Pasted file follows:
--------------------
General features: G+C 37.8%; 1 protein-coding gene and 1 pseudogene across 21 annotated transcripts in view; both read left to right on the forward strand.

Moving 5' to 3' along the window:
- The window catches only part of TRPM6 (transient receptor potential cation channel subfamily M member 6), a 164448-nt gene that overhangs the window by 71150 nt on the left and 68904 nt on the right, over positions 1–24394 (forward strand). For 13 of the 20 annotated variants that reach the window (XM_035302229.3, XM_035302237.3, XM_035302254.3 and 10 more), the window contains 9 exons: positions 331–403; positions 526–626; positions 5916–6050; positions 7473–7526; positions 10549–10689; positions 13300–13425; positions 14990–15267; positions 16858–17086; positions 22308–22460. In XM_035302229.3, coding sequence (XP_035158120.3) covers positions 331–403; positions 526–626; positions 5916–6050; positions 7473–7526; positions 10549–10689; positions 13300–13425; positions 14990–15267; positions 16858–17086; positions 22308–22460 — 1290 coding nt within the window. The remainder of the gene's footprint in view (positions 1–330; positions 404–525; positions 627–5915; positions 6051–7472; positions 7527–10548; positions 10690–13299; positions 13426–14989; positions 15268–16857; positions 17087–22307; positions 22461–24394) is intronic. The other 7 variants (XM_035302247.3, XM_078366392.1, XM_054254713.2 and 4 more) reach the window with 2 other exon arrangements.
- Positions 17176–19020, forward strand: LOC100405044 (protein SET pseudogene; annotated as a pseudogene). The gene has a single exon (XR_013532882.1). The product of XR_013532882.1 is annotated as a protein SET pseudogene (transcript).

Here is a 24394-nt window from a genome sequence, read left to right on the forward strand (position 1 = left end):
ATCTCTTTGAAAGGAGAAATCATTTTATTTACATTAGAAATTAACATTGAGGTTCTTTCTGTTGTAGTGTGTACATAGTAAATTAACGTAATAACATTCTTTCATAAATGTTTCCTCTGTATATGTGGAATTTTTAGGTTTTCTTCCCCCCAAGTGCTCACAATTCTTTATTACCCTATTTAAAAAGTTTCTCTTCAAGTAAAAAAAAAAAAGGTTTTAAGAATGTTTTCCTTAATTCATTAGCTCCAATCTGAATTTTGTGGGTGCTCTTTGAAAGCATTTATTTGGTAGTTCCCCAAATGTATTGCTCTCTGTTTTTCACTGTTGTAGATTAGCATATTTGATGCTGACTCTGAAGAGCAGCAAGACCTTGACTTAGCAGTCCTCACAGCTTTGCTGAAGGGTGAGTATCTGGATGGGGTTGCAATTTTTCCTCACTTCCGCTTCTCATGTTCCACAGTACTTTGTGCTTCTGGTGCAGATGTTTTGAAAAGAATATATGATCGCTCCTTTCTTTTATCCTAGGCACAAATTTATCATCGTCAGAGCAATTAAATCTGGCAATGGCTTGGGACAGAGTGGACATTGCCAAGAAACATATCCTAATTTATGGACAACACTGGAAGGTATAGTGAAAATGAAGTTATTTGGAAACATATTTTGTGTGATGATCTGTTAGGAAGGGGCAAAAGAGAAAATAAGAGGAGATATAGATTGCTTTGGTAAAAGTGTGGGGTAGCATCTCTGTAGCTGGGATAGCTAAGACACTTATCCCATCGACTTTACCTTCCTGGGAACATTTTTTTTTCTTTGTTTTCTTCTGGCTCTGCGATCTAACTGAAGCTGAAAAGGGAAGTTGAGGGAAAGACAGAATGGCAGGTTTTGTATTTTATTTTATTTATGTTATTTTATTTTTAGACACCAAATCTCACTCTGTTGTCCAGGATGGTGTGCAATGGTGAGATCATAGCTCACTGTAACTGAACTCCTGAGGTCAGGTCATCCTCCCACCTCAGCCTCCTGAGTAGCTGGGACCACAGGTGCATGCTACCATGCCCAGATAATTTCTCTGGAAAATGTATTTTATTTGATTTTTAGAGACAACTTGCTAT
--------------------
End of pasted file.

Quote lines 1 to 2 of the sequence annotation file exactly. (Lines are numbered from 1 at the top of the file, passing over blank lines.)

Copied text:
General features: G+C 37.8%; 1 protein-coding gene and 1 pseudogene across 21 annotated transcripts in view; both read left to right on the forward strand.

Moving 5' to 3' along the window: